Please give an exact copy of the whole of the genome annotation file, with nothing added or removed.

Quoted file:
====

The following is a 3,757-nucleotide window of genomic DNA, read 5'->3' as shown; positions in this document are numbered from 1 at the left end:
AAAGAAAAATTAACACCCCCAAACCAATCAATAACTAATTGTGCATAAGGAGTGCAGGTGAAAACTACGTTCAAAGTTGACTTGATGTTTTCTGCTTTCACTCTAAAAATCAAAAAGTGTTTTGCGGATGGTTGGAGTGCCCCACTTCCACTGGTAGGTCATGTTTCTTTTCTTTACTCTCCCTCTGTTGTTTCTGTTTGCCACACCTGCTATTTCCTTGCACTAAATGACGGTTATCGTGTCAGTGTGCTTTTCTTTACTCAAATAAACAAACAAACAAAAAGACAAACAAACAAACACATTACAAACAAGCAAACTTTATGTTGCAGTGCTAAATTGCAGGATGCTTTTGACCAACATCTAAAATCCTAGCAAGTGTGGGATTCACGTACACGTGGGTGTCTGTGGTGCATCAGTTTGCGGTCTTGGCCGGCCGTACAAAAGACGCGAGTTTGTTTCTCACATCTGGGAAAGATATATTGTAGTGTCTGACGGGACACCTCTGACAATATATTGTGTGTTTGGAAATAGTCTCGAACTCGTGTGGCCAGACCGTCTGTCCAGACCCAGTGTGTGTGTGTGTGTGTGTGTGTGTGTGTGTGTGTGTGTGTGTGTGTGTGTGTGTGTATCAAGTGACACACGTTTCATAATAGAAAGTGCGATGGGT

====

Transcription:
The following is a 3,757-nucleotide window of genomic DNA, read 5'->3' as shown; positions in this document are numbered from 1 at the left end:
AAAGAAAAATTAACACCCCCAAACCAATCAATAACTAATTGTGCATAAGGAGTGCAGGTGAAAACTACGTTCAAAGTTGACTTGATGTTTTCTGCTTTCACTCTAAAAATCAAAAAGTGTTTTGCGGATGGTTGGAGTGCCCCACTTCCACTGGTAGGTCATGTTTCTTTTCTTTACTCTCCCTCTGTTGTTTCTGTTTGCCACACCTGCTATTTCCTTGCACTAAATGACGGTTATCGTGTCAGTGTGCTTTTCTTTACTCAAATAAACAAACAAACAAAAAGACAAACAAACAAACACATTACAAACAAGCAAACTTTATGTTGCAGTGCTAAATTGCAGGATGCTTTTGACCAACATCTAAAATCCTAGCAAGTGTGGGATTCACGTACACGTGGGTGTCTGTGGTGCATCAGTTTGCGGTCTTGGCCGGCCGTACAAAAGACGCGAGTTTGTTTCTCACATCTGGGAAAGATATATTGTAGTGTCTGACGGGACACCTCTGACAATATATTGTGTGTTTGGAAATAGTCTCGAACTCGTGTGGCCAGACCGTCTGTCCAGACCCAGTGTGTGTGTGTGTGTGTGTGTGTGTGTGTGTGTGTGTGTGTGTGTGTGTGTGTGTGTATCAAGTGACACACGTTTCATAATAGAAAGTGCGATGGGT